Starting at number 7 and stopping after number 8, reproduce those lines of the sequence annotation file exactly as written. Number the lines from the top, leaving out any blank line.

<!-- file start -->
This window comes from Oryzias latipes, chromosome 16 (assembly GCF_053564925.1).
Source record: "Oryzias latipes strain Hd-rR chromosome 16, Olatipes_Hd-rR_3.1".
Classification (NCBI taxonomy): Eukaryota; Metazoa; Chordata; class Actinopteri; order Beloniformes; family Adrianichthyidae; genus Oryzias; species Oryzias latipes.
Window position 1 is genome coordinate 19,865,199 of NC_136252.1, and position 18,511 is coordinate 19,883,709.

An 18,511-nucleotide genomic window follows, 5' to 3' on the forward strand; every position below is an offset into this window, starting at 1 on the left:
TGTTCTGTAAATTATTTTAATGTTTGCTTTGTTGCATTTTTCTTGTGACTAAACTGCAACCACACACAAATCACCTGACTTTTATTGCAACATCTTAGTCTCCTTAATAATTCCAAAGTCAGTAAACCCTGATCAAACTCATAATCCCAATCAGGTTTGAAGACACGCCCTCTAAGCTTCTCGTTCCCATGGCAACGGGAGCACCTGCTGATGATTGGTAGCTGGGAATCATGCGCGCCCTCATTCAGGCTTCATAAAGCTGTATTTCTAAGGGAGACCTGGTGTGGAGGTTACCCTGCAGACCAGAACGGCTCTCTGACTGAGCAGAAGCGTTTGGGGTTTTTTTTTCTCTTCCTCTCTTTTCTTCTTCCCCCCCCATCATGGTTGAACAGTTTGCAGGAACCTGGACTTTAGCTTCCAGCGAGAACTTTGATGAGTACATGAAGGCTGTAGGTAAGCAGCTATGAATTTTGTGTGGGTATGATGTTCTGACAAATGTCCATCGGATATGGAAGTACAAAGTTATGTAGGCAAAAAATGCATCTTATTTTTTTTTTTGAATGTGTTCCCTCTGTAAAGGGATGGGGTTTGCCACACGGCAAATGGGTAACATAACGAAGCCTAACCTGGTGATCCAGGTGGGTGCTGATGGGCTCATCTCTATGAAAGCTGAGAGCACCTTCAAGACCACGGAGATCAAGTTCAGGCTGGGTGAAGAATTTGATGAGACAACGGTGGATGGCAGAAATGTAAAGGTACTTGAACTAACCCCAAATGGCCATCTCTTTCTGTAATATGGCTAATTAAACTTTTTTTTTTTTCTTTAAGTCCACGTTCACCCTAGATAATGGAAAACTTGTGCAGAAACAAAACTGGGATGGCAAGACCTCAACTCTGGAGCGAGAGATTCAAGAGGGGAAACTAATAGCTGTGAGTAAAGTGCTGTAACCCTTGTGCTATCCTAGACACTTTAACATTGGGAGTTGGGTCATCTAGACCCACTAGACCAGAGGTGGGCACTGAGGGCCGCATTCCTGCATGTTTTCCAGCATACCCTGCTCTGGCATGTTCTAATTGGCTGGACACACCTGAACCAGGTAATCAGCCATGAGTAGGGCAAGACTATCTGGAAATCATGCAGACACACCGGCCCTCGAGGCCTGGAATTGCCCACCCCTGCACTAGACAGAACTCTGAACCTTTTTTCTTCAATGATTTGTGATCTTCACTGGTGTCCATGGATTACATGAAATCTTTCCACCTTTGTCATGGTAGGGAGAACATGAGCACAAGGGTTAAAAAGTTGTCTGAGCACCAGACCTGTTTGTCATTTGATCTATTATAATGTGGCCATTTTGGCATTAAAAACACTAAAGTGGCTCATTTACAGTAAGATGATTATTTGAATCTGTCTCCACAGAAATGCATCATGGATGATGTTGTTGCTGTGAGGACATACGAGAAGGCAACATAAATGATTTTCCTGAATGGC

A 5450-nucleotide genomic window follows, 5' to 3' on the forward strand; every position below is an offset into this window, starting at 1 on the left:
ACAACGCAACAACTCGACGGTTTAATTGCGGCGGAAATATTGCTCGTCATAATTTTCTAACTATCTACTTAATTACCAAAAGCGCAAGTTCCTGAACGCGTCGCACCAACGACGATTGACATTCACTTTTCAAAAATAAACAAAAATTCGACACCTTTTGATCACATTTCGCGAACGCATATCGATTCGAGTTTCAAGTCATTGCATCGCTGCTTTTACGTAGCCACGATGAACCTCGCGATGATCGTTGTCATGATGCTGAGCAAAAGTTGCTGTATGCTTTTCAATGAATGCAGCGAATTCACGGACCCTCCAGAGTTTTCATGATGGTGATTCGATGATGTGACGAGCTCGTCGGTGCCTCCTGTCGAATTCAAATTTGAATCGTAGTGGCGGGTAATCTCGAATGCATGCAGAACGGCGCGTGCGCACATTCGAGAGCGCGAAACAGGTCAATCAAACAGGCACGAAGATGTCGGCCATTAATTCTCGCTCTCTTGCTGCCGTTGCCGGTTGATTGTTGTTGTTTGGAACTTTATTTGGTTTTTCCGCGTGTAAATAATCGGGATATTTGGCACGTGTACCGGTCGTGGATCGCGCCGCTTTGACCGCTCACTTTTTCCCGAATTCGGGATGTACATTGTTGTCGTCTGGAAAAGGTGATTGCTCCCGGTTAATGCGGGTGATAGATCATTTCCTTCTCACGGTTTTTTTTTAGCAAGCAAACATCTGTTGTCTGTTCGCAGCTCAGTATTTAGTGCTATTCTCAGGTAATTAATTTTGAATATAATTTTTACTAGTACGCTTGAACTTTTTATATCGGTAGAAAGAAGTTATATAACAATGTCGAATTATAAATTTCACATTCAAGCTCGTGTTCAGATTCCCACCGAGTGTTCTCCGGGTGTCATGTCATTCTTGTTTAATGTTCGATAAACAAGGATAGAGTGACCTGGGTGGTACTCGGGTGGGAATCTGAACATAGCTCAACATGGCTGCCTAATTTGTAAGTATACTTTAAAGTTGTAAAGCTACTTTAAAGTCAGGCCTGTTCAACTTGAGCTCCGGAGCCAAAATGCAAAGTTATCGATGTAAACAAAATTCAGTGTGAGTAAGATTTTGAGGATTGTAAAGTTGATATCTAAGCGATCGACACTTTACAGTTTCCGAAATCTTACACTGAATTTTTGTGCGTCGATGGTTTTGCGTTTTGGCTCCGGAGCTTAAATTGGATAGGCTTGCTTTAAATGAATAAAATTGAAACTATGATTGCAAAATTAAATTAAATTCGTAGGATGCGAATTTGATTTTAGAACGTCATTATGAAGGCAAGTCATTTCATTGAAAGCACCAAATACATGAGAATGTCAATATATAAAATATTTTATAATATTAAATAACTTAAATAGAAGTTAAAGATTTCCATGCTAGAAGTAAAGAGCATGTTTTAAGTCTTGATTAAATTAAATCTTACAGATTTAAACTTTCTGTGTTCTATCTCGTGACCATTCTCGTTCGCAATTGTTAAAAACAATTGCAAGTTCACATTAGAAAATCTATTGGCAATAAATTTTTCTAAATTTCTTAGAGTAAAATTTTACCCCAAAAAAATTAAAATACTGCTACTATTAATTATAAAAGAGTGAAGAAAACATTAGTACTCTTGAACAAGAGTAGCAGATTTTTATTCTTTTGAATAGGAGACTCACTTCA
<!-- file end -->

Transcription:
A 5450-nucleotide genomic window follows, 5' to 3' on the forward strand; every position below is an offset into this window, starting at 1 on the left:
ACAACGCAACAACTCGACGGTTTAATTGCGGCGGAAATATTGCTCGTCATAATTTTCTAACTATCTACTTAATTACCAAAAGCGCAAGTTCCTGAACGCGTCGCACCAACGACGATTGACATTCACTTTTCAAAAATAAACAAAAATTCGACACCTTTTGATCACATTTCGCGAACGCATATCGATTCGAGTTTCAAGTCATTGCATCGCTGCTTTTACGTAGCCACGATGAACCTCGCGATGATCGTTGTCATGATGCTGAGCAAAAGTTGCTGTATGCTTTTCAATGAATGCAGCGAATTCACGGACCCTCCAGAGTTTTCATGATGGTGATTCGATGATGTGACGAGCTCGTCGGTGCCTCCTGTCGAATTCAAATTTGAATCGTAGTGGCGGGTAATCTCGAATGCATGCAGAACGGCGCGTGCGCACATTCGAGAGCGCGAAACAGGTCAATCAAACAGGCACGAAGATGTCGGCCATTAATTCTCGCTCTCTTGCTGCCGTTGCCGGTTGATTGTTGTTGTTTGGAACTTTATTTGGTTTTTCCGCGTGTAAATAATCGGGATATTTGGCACGTGTACCGGTCGTGGATCGCGCCGCTTTGACCGCTCACTTTTTCCCGAATTCGGGATGTACATTGTTGTCGTCTGGAAAAGGTGATTGCTCCCGGTTAATGCGGGTGATAGATCATTTCCTTCTCACGGTTTTTTTTTAGCAAGCAAACATCTGTTGTCTGTTCGCAGCTCAGTATTTAGTGCTATTCTCAGGTAATTAATTTTGAATATAATTTTTACTAGTACGCTTGAACTTTTTATATCGGTAGAAAGAAGTTATATAACAATGTCGAATTATAAATTTCACATTCAAGCTCGTGTTCAGATTCCCACCGAGTGTTCTCCGGGTGTCATGTCATTCTTGTTTAATGTTCGATAAACAAGGATAGAGTGACCTGGGTGGTACTCGGGTGGGAATCTGAACATAGCTCAACATGGCTGCCTAATTTGTAAGTATACTTTAAAGTTGTAAAGCTACTTTAAAGTCAGGCCTGTTCAACTTGAGCTCCGGAGCCAAAATGCAAAGTTATCGATGTAAACAAAATTCAGTGTGAGTAAGATTTTGAGGATTGTAAAGTTGATATCTAAGCGATCGACACTTTACAGTTTCCGAAATCTTACACTGAATTTTTGTGCGTCGATGGTTTTGCGTTTTGGCTCCGGAGCTTAAATTGGATAGGCTTGCTTTAAATGAATAAAATTGAAACTATGATTGCAAAATTAAATTAAATTCGTAGGATGCGAATTTGATTTTAGAACGTCATTATGAAGGCAAGTCATTTCATTGAAAGCACCAAATACATGAGAATGTCAATATATAAAATATTTTATAATATTAAATAACTTAAATAGAAGTTAAAGATTTCCATGCTAGAAGTAAAGAGCATGTTTTAAGTCTTGATTAAATTAAATCTTACAGATTTAAACTTTCTGTGTTCTATCTCGTGACCATTCTCGTTCGCAATTGTTAAAAACAATTGCAAGTTCACATTAGAAAATCTATTGGCAATAAATTTTTCTAAATTTCTTAGAGTAAAATTTTACCCCAAAAAAATTAAAATACTGCTACTATTAATTATAAAAGAGTGAAGAAAACATTAGTACTCTTGAACAAGAGTAGCAGATTTTTATTCTTTTGAATAGGAGACTCACTTCA